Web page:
Fed Up with Special Distribution Programs
I am fed up! You must be too. One ofour professional students presentedher project to our Pharmacy ExecutiveGroup, which entailed writing a specificpolicy and procedure for dispensinga drug that is available only through a"special distribution" program. In addition,she created a learning module sothat our entire staff could be "credentialed"for performing responsibilitiesrelated to the use of this drug in our hospitals.Listening to her presentation wasa tipping point for me, because we havebeen required to establish similar policiesfor a growing array of products,including dofetilide, bosentan, epoprostenol,treprostinil, iloprost,abatacept, natalizumab, sorafenib,sunitinib, omazumab,deferasirox, thalidomide, andlenalidomide.
These "special distribution"programs usually are createdby the pharmaceutical manufacturers,apparently endorsedby the FDA and most frequentlydefended on the basis ofpatient safety. The obviouscommon characteristic of mostof these agents is that they areincredibly expensive. Many ofthese programs require specificeducational or "credentialing"requirements for pharmacists,physicians, and/or nurses.Some programs require datacollection and submission, special packagingand storage requirements, and, frequently,a unique dispensing procedure.As a result, our staff and your colleagueshave to comply with a myriad of disparatepolicies and procedures, withwhich they must maintain familiarity onan ongoing basis.
I cannot dispute that educational anddistribution requirements of special distributionprograms reduce the potentialfor drug-related medication variances,but I suspect that they have been recommendedto the FDA by the manufacturer.I will let the readers speculate on whymanufacturers promote and implementspecial distribution systems and, further,why the FDA supports them.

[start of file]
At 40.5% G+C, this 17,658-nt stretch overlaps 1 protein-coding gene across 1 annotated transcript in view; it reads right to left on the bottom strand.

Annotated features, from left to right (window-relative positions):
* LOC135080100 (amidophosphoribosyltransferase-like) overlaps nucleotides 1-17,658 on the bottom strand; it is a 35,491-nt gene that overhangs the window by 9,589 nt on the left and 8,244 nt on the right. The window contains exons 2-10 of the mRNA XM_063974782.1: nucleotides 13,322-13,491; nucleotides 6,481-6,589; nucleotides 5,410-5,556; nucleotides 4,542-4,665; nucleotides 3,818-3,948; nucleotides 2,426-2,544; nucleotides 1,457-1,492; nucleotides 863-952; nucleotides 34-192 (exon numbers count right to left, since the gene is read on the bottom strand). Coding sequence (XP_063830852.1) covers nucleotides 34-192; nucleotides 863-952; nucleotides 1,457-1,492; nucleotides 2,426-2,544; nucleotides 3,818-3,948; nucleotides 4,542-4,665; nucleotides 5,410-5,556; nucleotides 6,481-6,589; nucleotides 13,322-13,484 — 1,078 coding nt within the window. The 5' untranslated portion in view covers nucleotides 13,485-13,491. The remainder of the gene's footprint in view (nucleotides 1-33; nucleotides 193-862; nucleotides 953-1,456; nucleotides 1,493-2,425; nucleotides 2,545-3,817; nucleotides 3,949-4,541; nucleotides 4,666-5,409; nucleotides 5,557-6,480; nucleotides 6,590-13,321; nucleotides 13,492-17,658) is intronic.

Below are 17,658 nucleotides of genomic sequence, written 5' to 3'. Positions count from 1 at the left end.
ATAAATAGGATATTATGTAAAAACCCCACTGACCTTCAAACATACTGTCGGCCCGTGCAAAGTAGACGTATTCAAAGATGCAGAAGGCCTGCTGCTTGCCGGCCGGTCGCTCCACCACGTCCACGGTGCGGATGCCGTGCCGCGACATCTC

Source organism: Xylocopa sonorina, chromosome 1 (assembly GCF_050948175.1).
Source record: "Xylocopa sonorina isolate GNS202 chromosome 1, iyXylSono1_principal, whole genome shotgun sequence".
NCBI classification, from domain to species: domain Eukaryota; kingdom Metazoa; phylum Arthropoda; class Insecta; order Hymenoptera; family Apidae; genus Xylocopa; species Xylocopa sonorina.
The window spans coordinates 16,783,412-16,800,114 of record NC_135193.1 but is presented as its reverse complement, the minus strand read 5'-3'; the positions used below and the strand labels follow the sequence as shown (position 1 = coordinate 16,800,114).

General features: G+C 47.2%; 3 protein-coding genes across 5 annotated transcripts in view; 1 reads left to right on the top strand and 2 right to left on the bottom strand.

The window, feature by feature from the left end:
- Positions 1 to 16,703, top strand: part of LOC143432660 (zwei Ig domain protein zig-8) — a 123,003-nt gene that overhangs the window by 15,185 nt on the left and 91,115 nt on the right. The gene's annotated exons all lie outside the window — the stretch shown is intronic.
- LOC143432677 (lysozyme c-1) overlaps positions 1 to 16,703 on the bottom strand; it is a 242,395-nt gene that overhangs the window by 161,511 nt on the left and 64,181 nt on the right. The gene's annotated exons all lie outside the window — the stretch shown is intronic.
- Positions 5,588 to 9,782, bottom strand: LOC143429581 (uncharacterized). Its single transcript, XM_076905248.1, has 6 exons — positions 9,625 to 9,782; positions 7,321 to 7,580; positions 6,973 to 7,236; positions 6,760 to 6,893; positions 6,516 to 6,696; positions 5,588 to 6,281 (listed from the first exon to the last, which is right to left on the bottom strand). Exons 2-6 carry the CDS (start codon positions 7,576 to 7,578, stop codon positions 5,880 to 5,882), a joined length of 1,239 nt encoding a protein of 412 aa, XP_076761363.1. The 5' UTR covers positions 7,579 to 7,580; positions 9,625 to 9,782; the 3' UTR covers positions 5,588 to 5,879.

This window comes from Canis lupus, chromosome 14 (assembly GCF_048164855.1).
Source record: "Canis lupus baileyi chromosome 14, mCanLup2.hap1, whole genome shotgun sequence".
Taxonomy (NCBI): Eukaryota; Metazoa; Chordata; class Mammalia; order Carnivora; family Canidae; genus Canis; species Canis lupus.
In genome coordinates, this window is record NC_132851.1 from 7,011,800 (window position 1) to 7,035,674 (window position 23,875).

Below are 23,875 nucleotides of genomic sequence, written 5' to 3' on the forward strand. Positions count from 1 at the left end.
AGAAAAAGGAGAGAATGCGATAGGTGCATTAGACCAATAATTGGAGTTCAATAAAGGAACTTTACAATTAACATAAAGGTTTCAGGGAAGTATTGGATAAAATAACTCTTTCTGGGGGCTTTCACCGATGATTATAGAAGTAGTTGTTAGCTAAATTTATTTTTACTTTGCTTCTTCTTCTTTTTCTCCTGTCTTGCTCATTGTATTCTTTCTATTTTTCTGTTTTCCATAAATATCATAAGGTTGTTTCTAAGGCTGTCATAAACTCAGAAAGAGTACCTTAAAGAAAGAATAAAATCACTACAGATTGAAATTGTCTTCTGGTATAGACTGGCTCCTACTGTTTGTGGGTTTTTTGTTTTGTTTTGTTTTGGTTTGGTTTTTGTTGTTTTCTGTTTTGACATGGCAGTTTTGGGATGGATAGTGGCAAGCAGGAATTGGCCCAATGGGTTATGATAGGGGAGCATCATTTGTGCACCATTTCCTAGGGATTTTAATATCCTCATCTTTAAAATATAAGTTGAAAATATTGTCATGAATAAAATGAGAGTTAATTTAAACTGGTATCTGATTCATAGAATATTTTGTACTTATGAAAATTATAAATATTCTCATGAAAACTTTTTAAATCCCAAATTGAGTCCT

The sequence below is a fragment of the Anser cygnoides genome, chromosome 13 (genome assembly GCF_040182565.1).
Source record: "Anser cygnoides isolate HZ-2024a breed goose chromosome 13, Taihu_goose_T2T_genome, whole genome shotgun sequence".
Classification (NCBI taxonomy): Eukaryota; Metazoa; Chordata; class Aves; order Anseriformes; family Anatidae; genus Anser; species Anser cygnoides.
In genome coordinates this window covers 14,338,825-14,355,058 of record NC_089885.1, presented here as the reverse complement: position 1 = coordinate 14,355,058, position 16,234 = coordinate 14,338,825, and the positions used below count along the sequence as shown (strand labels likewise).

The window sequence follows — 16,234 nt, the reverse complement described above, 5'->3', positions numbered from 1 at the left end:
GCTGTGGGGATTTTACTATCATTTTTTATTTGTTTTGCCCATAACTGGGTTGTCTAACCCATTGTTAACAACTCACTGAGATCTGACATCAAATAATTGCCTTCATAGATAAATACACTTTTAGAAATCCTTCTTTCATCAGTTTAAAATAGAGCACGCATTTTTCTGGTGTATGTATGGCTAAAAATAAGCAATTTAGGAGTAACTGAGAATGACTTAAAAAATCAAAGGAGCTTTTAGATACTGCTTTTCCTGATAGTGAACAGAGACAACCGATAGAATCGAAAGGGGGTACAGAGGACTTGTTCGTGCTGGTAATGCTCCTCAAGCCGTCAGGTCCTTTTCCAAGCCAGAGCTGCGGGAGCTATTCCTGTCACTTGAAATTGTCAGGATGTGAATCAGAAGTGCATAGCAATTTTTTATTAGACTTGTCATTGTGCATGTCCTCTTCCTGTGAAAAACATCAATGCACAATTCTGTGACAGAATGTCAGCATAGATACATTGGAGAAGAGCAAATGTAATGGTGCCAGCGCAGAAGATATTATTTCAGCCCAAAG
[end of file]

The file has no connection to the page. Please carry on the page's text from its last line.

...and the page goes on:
I am baffled by the decision to imposethese extraordinary requirements onhospitals and their providers. As one ofmy staff members commented recently,quinidine probably would not achieveFDA approval today without a special distributionsystem. As far as having apotential for serious medication errors,chemotherapy, anticoagulants, thrombolytics,and scores of other agents haveprofiles similar to agents that requirespecial distribution programs.
Our hospital and its providers havedeveloped and maintained a highly effectivemedication management system forall drugs. Admittedly, we continuouslystrive to improve, because no process isconsistently perfect. I believe that creatingthese many new programs introducesopportunity for reducing access,delaying time of initial drug administration;consumes excessive resources; andadds cost to the health care system.
It is time to put a stop to the expansionof special distribution programs. I believethat manufacturers of drugs with specialdistribution programs should be heldaccountable to substantiate the valueand need for existing programs on anongoing basis. Finally, if the manufacturersand the federal government requirecompliance, which of the two will payhospitals for the additional resourcesrequired for compliance?
Mr. McAllister is director of pharmacyat University of North Carolina (UNC)Hospitals and Clinics and associatedean for clinical affairs at UNCSchool of Pharmacy, Chapel Hill.